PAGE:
cle, and it is possible that her voyage took place be- 
fore the change. 

I now asked her whether she would like to step 
into Castle Garden a few minutes'? She replied 
" yes ;" but immediately asked how we should get 
through the gate 7 I answered that there would be no 
difficulty, as I had a season ticket. " But," said she, 
" I don't like the looks of that man by the gate." I 
told her she need have no fear. He was a constable 
or police officer — they always had somebody of that 
character by the gate — but he knew me very well, 
and would open the gate as soon as we should come 

" There," said she, " I told you we could not get 
the gate open." 

" But," said I, " we can go through the side gate 
here. Come, here we are." 

" It does not seem much like a garden," she said. 

" Very true," I replied. " It was an old fort, which 
has been fitted up as a place of amusement. It is 
here that they get up grand displays of fire-works." 

" I am not fond of fire- works. I never cared about 
seeing them." 

" But they don't get them up in the day-time, and 
only on festival occasions. At other times people 
come here to get fresh air, drink lemonade and 
punch, and smoke segars." 

" Do they allow them to smoke in the garden V 

" It is unfortunately so," I rejoined. 

At this moment she appeared to act cautiously, as 
though experiencing the sensations of stepping upon 


a bridge. I spoke too quickly, and said the bridge 
was perfectly safe, and we would walk along. 

I then observed a smile playing upon her features. 
" What pleases you?" I inquired. " Why," said she, 
" what a queer hat that man has got on." 

" What man V 

" Why, that man, there, with the large round hat, 
like a (Quaker's V 1 

" What sort of a coat has he on, or is it a jacket V 

"It is a round jacket — and look, his hat has a 
round, low crown." 

It instantly occurred to me that she had described 
the dress of the Castle-Garden Boat Club, whose 
boat-house stands at the farther end of the bridge, 
where, also, their boat is moored. There is general- 
ly some one or more of the club at their room ; and 
I doubt not that one of the members was then at the 
club-house, and was seen by Miss Brackett. A 
member of the club, whom I met the same evening, 
asured me that such was their dress, and he believ- 
ed that one of their members must have been there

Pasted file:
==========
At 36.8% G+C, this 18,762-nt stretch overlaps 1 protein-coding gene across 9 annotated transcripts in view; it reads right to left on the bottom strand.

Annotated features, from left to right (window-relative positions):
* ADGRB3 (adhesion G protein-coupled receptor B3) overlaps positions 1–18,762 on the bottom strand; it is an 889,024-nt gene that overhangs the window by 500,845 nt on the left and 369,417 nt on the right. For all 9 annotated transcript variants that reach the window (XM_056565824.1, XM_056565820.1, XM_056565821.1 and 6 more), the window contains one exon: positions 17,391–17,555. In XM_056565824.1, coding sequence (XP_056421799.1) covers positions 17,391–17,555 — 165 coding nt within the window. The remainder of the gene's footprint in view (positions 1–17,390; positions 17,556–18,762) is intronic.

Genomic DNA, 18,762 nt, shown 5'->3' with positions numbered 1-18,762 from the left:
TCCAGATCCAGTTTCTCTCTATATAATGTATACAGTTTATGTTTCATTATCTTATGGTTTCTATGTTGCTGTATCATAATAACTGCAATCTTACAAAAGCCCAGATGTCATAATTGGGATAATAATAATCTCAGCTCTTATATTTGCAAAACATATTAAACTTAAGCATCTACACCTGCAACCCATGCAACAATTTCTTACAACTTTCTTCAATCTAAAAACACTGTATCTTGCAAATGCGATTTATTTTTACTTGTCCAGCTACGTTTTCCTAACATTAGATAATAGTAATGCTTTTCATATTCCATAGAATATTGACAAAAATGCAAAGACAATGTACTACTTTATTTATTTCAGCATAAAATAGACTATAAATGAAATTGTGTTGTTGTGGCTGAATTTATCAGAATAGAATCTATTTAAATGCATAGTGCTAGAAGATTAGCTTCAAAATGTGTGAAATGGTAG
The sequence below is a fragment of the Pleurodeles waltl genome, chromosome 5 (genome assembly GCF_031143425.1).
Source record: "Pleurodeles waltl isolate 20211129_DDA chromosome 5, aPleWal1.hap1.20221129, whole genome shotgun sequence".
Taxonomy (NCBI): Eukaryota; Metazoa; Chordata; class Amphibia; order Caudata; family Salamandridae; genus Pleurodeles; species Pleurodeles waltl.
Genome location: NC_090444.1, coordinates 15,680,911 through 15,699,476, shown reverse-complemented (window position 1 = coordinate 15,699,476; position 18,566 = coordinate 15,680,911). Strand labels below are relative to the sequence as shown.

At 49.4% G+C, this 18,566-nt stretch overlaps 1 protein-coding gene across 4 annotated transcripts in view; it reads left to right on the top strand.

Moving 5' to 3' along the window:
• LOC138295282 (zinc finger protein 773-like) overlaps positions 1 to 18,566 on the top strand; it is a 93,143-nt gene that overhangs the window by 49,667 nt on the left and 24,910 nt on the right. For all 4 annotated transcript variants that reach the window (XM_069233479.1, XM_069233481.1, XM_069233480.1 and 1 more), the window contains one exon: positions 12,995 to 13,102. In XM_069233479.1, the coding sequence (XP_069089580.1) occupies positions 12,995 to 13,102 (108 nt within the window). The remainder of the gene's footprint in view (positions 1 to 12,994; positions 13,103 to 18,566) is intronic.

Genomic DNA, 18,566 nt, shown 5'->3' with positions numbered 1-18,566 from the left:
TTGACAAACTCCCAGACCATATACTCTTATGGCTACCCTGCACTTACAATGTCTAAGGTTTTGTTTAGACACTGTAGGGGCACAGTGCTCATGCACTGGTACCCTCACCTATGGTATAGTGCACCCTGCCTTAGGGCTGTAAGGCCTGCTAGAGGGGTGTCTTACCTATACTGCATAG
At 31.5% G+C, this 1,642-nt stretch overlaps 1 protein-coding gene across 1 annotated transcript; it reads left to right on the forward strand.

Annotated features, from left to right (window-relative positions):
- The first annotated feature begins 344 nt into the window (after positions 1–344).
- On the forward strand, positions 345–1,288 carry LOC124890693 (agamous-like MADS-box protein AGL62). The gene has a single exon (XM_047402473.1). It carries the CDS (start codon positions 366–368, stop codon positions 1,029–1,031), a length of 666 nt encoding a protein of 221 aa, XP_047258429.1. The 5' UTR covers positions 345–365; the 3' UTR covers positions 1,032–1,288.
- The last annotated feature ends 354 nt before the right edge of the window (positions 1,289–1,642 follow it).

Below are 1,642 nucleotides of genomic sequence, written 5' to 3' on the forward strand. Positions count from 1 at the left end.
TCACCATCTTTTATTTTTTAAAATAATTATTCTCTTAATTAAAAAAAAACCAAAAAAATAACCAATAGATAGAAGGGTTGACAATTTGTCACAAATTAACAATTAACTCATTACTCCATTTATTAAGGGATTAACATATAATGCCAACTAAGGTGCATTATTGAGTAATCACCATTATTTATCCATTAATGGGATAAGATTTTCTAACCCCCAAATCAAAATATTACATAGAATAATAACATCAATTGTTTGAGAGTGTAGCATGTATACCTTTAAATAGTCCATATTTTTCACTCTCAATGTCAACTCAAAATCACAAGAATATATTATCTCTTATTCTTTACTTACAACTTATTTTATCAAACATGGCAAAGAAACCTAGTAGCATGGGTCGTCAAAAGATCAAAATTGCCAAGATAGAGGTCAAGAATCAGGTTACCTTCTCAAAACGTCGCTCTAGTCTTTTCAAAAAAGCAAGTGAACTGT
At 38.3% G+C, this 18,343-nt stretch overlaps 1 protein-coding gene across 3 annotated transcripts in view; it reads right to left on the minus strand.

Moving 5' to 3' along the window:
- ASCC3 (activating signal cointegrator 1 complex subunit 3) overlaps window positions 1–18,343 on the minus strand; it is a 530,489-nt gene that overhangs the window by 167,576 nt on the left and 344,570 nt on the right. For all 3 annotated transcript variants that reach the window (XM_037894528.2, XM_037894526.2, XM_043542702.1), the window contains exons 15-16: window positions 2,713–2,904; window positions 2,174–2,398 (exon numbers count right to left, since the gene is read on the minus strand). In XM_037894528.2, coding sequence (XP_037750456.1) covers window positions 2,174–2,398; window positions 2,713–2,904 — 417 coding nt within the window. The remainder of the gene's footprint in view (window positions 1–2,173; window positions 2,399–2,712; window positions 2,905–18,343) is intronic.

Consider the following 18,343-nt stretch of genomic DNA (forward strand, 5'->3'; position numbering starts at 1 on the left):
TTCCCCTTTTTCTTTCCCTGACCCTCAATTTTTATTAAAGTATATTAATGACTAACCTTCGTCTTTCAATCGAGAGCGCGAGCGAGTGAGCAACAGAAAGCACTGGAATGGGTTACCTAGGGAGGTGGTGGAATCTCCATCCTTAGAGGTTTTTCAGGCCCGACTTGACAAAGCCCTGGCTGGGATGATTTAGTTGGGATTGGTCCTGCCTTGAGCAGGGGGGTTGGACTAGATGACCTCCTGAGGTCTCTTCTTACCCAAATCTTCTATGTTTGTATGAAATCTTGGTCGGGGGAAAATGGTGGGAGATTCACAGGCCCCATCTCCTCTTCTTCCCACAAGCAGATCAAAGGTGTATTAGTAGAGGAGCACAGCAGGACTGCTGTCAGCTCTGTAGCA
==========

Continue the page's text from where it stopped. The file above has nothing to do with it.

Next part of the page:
at the time. 

On approaching the massive portal of the garden- 
wall, Miss B. drew back, and said she had rather not 
go in. It was no garden, and she did not like to go 
through that gate. 

It will here be remarked that she seemed to have 
seen both the gates, and the bridge — as also the cas- 
tle walls— since it was one of her first observations, 
that she saw nothing like a garden. The misnomer 


of calling such a place a garden, would at once strike 
the attention of any stranger. 

" I choose not to go in," she repeated. 

" Just as you say," I replied; " we will turn about, 
and walk up town ; now we are on the Battery. 
How do you like the trees ?" 

She here gave indications of not understanding 
why the esplanade should be called a Battery. I 
told her the name was derived from an ancient for- 
tress which stood there. " Oh," she replied, " then 
this is the place of the old fort." 

Having lingered a few moments, and the compa- 
nion of my imaginary journey having expressed her 
admiration of the beauty of the place, I proposed con- 
tinuing our walk up Broadway ; to which she as- 


" And here we are by the Bowling-Green," I re- 
marked. " How do you like it V 1 

" It is very pretty." 

"Well ; here is Mr. Ray's house — how do you like 
that r 

" It is a splendid house." 

" On the left hand," said I. 

" No ; on the right hand — but stop," — she said— 
« w hy — there — (smiling,) I was turned round, and 
was walking back down the street. You are right. 
It is on the left hand." 

At this moment her attention appeared to be di- 
vided between two or more objects — one on either 
hand. I inquired what she saw on her right. She 


declined a direct answer, and evaded a reply two or 
three times. She then extended her hands to the 
left, as if curiously examining something by the touch. 
" I saw something like this at Washington," she re- 
marked. [This was during her ideal visit, of which 
I have spoken above, for she has never been there. 
The gentleman making that dreamy visit, however, 
said that her description of some statuary was cor- 
rect.] " It is carved," she continued. And then she 
turned to the object on her right, and I again asked 
what it was. She replied that she did not wish to 
tell me, and I inferred, as did others of the circle, 
that she had descried something that offended her 
delicacy. Then turning to the left, she said— 
« Why — they are " — " They are what 7" I demanded. 
" Why, I am trying to see." " What do they look 
like? Do they resemble lions?" "Yes," she re- 
plied — " they are lions — bronzed lions." I had spo- 
ken the word lions too hastily ; but her own unaided 
discovery that the noble pair of lions dormant guard- 
ing the portals of Mr. Ray's house were of bronze, 
rendered this incident the most striking develope- 
ment in the case, thus far. I then asked her of what 
materials the house was built. She replied, " I will 
feel of it and see," — suiting the action to the word. 
" Why," she continued, " I have seen a house built 
of the same materials in Boston." She was asked 
whether it resembled any building in Providence— 
whether the color resembled the Arcade. " It looks 
like the columns of the Arcade," she replied. Those 



columns are of Eastern granite, and so is the house of 
Mr. Ray. 

We then resumed our walk along Broadway, and 
as we approached Trinity Church, she complained 
of the crowds of people. Presently she was embar- 
rassed in getting along, as if shrinking from the